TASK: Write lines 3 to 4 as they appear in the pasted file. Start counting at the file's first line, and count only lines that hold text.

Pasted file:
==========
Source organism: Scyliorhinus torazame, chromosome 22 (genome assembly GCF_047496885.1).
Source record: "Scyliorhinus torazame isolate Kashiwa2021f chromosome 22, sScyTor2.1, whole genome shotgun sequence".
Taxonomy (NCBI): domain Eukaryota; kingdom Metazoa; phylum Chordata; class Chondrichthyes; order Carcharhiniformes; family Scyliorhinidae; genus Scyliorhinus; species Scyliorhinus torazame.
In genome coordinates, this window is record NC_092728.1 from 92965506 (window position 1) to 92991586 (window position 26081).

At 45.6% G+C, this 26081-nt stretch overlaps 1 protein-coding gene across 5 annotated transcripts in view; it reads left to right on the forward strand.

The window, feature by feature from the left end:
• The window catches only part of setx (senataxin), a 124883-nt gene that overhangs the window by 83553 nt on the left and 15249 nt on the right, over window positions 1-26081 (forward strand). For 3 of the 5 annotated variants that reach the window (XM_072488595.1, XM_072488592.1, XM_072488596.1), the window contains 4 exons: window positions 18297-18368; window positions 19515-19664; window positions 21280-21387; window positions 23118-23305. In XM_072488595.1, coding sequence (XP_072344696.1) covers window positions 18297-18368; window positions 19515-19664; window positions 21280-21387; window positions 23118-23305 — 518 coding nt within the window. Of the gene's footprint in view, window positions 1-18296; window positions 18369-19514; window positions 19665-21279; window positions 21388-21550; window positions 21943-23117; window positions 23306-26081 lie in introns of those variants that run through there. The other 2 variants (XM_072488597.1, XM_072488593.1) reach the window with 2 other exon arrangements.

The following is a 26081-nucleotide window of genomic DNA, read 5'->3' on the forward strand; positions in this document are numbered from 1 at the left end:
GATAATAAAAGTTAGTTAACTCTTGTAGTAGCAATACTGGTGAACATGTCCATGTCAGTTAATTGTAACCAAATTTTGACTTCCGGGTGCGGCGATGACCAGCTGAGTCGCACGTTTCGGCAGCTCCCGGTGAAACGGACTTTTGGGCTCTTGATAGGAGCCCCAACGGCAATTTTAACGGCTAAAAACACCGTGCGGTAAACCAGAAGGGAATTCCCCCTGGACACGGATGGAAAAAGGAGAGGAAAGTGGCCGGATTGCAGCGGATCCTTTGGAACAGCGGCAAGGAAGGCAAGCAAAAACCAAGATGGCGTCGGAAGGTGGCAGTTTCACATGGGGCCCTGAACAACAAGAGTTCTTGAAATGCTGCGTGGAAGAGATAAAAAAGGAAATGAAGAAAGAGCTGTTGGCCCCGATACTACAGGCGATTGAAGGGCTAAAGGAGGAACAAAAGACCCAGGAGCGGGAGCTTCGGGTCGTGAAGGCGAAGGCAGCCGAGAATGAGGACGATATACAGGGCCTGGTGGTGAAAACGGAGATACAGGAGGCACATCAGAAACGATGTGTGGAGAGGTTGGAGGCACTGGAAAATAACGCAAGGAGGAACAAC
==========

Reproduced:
Taxonomy (NCBI): domain Eukaryota; kingdom Metazoa; phylum Chordata; class Chondrichthyes; order Carcharhiniformes; family Scyliorhinidae; genus Scyliorhinus; species Scyliorhinus torazame.
In genome coordinates, this window is record NC_092728.1 from 92965506 (window position 1) to 92991586 (window position 26081).